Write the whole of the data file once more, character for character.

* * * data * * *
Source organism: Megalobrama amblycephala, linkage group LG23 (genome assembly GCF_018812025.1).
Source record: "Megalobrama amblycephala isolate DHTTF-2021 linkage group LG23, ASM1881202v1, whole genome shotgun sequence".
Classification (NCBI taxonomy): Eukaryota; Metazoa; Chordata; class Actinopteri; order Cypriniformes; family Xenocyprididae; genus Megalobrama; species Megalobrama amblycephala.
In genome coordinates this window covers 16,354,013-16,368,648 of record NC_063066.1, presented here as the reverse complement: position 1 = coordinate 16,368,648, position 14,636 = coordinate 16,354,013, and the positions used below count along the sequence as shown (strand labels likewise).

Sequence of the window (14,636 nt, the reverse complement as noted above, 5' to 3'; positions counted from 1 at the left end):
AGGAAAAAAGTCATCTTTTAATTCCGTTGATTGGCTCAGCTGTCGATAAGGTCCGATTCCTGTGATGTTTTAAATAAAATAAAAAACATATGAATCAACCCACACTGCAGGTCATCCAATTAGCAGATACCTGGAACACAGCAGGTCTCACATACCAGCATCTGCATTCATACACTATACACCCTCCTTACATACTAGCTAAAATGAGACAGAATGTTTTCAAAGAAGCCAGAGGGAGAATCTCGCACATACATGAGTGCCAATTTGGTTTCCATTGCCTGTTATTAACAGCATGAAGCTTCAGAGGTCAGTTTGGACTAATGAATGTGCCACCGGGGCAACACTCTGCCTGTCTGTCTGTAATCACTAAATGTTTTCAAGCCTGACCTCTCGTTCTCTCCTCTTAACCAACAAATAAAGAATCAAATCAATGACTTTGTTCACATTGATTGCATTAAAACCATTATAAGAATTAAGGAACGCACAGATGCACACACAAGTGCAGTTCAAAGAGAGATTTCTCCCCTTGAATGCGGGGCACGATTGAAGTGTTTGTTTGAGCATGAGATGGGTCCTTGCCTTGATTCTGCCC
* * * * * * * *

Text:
Source organism: Megalobrama amblycephala, linkage group LG23 (genome assembly GCF_018812025.1).
Source record: "Megalobrama amblycephala isolate DHTTF-2021 linkage group LG23, ASM1881202v1, whole genome shotgun sequence".
Classification (NCBI taxonomy): Eukaryota; Metazoa; Chordata; class Actinopteri; order Cypriniformes; family Xenocyprididae; genus Megalobrama; species Megalobrama amblycephala.
In genome coordinates this window covers 16,354,013-16,368,648 of record NC_063066.1, presented here as the reverse complement: position 1 = coordinate 16,368,648, position 14,636 = coordinate 16,354,013, and the positions used below count along the sequence as shown (strand labels likewise).

Sequence of the window (14,636 nt, the reverse complement as noted above, 5' to 3'; positions counted from 1 at the left end):
AGGAAAAAAGTCATCTTTTAATTCCGTTGATTGGCTCAGCTGTCGATAAGGTCCGATTCCTGTGATGTTTTAAATAAAATAAAAAACATATGAATCAACCCACACTGCAGGTCATCCAATTAGCAGATACCTGGAACACAGCAGGTCTCACATACCAGCATCTGCATTCATACACTATACACCCTCCTTACATACTAGCTAAAATGAGACAGAATGTTTTCAAAGAAGCCAGAGGGAGAATCTCGCACATACATGAGTGCCAATTTGGTTTCCATTGCCTGTTATTAACAGCATGAAGCTTCAGAGGTCAGTTTGGACTAATGAATGTGCCACCGGGGCAACACTCTGCCTGTCTGTCTGTAATCACTAAATGTTTTCAAGCCTGACCTCTCGTTCTCTCCTCTTAACCAACAAATAAAGAATCAAATCAATGACTTTGTTCACATTGATTGCATTAAAACCATTATAAGAATTAAGGAACGCACAGATGCACACACAAGTGCAGTTCAAAGAGAGATTTCTCCCCTTGAATGCGGGGCACGATTGAAGTGTTTGTTTGAGCATGAGATGGGTCCTTGCCTTGATTCTGCCC